This hare is perfection – Dürer must have studied every last centimeter of this hare (poor thing) for days on end as he was painting this. Dürer’s hare is lifelike, real, and impeccably executed – don’t you just want to pick it up and hold it? And this from the same artist who painted his enticing self portrait with oil on wood panel.

Albrecht Durer, The Great Piece of Turf, 1503; watercolor and gouache on paper

Don’t you just want to be there? Dürer’s simple watercolor is detailed, immaculate, and intensely studied – it is like something out of a science textbook today only a hundred times more beautiful. I love both of these pieces so much – they are beautiful, perfectly executed, and an incredible example of Dürer’s master skills in such a diverse range of medium. Just think about what else was going on in 1500: 90% of the art being produced (okay, hyperbole, forgive me) was of a religious subject, or a depiction of the monarchy, or of battle, and here we have nature: Dürer documents the pure, undisturbed beauty of nature, and creates a study so perfect that the viewer is instantly transported there.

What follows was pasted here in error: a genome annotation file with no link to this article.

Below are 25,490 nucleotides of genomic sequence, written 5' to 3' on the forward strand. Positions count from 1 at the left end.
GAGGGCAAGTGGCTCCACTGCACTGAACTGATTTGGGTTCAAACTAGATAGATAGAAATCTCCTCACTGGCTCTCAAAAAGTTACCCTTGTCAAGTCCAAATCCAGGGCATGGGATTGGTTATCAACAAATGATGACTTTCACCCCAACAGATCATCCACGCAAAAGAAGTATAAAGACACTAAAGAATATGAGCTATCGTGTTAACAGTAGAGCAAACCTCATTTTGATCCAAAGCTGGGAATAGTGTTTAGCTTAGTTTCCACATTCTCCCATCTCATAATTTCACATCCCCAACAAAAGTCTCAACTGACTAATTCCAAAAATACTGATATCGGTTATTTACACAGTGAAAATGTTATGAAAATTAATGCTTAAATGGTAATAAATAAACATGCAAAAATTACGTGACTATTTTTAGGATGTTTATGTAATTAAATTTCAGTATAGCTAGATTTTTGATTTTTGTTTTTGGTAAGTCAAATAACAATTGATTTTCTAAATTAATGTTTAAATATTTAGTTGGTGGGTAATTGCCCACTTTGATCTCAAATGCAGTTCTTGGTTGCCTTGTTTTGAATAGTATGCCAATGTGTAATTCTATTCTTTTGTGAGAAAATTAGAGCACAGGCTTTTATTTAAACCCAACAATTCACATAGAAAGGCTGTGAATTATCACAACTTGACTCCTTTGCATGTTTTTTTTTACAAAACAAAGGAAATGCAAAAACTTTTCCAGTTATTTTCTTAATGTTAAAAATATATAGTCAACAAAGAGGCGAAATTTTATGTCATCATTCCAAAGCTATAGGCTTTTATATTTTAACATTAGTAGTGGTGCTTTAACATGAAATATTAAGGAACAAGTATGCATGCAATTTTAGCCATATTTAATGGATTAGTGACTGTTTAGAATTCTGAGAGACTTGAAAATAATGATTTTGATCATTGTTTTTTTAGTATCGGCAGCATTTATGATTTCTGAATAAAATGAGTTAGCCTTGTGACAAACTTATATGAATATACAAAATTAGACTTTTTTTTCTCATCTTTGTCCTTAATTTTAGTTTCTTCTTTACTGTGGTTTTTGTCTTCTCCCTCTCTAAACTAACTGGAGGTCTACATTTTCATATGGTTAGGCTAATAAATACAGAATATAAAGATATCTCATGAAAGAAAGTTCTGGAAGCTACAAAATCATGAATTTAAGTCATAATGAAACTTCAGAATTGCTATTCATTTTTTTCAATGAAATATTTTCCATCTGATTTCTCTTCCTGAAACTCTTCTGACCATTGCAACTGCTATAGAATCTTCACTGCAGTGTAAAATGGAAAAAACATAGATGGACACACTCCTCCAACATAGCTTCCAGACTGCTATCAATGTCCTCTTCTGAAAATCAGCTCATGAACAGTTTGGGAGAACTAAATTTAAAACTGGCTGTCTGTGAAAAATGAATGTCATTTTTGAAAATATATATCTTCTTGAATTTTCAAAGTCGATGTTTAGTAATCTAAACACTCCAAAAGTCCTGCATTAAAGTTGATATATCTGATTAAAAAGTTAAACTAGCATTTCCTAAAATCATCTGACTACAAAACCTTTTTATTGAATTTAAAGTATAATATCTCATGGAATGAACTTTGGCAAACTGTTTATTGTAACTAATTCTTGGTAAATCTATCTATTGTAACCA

Reason #5 & #6

Albrecht Durer, "Melencolia", 1514, engraving

Ever wondered where the idea of the dark, brooding artist came from? You can thank Dürer for that. This is his famous engraving “Melencolia”, which depicts a personification of one of the four humors in the body, melencolia. During this period, people believed that the body was ruled by four humors: